Students eagerly came to the Performance Arts Center here on campus as they scouted out possible job employments or internships for the upcoming summer and fall seasons.
The PAC hosted the Career Development Center’s 8th annual Purchase College Job and internship Fair on Wednesday March 24th. Current students were able to talk to over 70 organizations, all looking for positions ranging from summer interns to paid positions. It went on from 11 a.m. to 3 p.m.
Prior to the fair, there was a weeklong job fair preparation in which the career development center hosted workshops for students to improve their skills so they could market themselves in the professional world.
Events such as What Not to Wear by J.Crew were created for students to learn how to dress the part for the future jobs they plan to seek.
Dressed in a dark charcoal suit and tie, Jared Bartlet, a 21-year old senior from St. Thomas Aquinas College, is a sales associate at J. Crew who came in during the prep week to give hints to students on how to dress to impress future employers.
“The thing is, you’re in college and you’re a hop skip in away from being a graduate. I’m about to graduate and you know your sort of can’t do everything that you’re doing now. Once you graduate you have to step your game up a little bit. I think events like this are informative,” said Bartlet.
The director of the career development center, Wendy Morosoff discussed events like the One Minute Commercial; students practiced their first impressions when they meet future employers for the first time at the job fair.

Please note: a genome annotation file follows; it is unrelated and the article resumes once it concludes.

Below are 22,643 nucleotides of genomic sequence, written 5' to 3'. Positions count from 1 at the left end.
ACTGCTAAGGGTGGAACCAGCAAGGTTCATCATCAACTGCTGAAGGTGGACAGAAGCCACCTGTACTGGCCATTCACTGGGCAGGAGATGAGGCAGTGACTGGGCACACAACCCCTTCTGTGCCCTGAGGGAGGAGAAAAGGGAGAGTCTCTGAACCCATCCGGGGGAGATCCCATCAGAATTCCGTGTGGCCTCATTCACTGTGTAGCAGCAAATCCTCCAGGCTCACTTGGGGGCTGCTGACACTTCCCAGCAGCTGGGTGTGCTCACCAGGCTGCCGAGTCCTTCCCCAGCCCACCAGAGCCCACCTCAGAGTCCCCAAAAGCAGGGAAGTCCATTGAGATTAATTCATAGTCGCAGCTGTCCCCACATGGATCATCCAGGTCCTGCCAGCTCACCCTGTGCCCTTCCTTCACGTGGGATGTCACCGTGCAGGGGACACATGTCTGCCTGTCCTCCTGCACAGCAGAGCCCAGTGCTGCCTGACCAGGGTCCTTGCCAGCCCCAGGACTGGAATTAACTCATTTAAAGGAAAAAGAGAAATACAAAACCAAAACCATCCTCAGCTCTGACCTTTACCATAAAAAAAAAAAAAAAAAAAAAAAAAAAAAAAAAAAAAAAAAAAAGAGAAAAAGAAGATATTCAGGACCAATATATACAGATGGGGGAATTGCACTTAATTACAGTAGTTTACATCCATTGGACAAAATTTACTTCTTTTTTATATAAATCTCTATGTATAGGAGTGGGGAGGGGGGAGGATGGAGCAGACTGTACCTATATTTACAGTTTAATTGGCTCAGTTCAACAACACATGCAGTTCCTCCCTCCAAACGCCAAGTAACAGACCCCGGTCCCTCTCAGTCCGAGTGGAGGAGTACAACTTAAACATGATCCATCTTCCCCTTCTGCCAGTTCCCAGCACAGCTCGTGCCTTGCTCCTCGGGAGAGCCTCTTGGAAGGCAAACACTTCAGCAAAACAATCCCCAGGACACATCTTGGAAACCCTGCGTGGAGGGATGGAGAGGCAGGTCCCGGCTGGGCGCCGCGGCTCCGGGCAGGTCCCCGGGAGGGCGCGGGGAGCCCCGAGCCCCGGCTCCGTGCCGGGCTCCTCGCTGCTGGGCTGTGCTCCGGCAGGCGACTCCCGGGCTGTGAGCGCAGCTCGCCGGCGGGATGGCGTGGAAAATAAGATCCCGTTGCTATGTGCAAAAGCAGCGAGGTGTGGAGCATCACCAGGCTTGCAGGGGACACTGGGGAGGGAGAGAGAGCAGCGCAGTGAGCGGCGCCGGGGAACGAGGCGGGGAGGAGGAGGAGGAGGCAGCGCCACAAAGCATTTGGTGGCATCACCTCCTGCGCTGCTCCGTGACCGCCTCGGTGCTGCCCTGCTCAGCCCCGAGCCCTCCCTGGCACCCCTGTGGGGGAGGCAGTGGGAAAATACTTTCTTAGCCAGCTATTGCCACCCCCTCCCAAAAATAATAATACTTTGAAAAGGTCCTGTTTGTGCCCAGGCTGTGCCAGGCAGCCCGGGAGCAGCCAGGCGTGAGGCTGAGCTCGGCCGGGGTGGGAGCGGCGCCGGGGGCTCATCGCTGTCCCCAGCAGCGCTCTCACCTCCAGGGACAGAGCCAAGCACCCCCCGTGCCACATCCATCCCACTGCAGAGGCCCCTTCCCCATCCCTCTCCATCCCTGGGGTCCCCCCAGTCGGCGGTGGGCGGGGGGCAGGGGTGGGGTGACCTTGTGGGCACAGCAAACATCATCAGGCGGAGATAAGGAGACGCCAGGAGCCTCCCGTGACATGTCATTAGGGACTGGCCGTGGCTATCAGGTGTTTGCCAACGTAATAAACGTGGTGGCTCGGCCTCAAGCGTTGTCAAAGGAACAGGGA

“When you’re a college student you sort of taught that I don’t want to brag about myself. Maybe you don’t feel like it’s appropriate. But it’s sort of something you have to get used to once you get into your upper years in college; to present a positive of yourself without being overly boastful. You don’t want to go up to then and say well I was valedictorian of my class and I have a 3.9 GPA. That’s not the approach,” said Morosoff.
There was also resume workshops where students can get theirs critic.
So how did students think they weighed in at the job fair? Megan Edmonds, a junior Psychology student, was dressed sharp for the occasion. Wearing a gray suit, with a white bottom down shirt, and a bright red bow tie, Edmonds combined professional with a creative spin.
“I’m upset that explorer schools aren’t here. I’m thinking about being a teacher, but overall my experience has been good,” said a slightly frustrated Edmonds as she was snacking in the lounge area for students.
She was in hopes for looking for a job or internship that either dealt with counseling or something dealing with advocacy.
“We try to motivated people that there is opportunities and there’s something for everyone, you mind as well just come. Even if you line something up at the fair, it’s still worthwhile to have the experience,” said Morosoff.